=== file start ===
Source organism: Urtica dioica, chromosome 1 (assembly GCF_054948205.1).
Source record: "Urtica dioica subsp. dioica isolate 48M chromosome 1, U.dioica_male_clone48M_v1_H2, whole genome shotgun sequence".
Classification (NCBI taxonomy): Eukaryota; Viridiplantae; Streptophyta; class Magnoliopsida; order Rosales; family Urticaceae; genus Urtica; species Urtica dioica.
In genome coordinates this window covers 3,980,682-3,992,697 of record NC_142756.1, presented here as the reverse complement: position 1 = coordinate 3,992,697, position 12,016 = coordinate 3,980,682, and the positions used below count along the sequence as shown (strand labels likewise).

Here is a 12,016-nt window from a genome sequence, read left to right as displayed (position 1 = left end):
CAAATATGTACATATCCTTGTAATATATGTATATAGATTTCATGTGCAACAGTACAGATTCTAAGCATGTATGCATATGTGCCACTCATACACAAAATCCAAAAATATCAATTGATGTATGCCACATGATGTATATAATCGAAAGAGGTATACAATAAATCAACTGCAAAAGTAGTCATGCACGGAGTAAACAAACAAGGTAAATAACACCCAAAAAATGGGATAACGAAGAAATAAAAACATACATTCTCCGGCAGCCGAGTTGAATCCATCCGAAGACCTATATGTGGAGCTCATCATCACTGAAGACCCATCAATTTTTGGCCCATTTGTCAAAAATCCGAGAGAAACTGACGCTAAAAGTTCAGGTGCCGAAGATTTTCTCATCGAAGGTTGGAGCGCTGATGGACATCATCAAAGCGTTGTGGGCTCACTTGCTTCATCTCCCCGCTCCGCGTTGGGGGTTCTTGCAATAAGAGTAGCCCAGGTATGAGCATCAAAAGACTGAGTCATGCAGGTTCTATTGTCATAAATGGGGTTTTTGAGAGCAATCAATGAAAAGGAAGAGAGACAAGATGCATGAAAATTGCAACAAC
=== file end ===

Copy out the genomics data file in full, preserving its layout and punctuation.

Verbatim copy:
Source organism: Urtica dioica, chromosome 1 (assembly GCF_054948205.1).
Source record: "Urtica dioica subsp. dioica isolate 48M chromosome 1, U.dioica_male_clone48M_v1_H2, whole genome shotgun sequence".
Classification (NCBI taxonomy): Eukaryota; Viridiplantae; Streptophyta; class Magnoliopsida; order Rosales; family Urticaceae; genus Urtica; species Urtica dioica.
In genome coordinates this window covers 3,980,682-3,992,697 of record NC_142756.1, presented here as the reverse complement: position 1 = coordinate 3,992,697, position 12,016 = coordinate 3,980,682, and the positions used below count along the sequence as shown (strand labels likewise).

Here is a 12,016-nt window from a genome sequence, read left to right as displayed (position 1 = left end):
CAAATATGTACATATCCTTGTAATATATGTATATAGATTTCATGTGCAACAGTACAGATTCTAAGCATGTATGCATATGTGCCACTCATACACAAAATCCAAAAATATCAATTGATGTATGCCACATGATGTATATAATCGAAAGAGGTATACAATAAATCAACTGCAAAAGTAGTCATGCACGGAGTAAACAAACAAGGTAAATAACACCCAAAAAATGGGATAACGAAGAAATAAAAACATACATTCTCCGGCAGCCGAGTTGAATCCATCCGAAGACCTATATGTGGAGCTCATCATCACTGAAGACCCATCAATTTTTGGCCCATTTGTCAAAAATCCGAGAGAAACTGACGCTAAAAGTTCAGGTGCCGAAGATTTTCTCATCGAAGGTTGGAGCGCTGATGGACATCATCAAAGCGTTGTGGGCTCACTTGCTTCATCTCCCCGCTCCGCGTTGGGGGTTCTTGCAATAAGAGTAGCCCAGGTATGAGCATCAAAAGACTGAGTCATGCAGGTTCTATTGTCATAAATGGGGTTTTTGAGAGCAATCAATGAAAAGGAAGAGAGACAAGATGCATGAAAATTGCAACAAC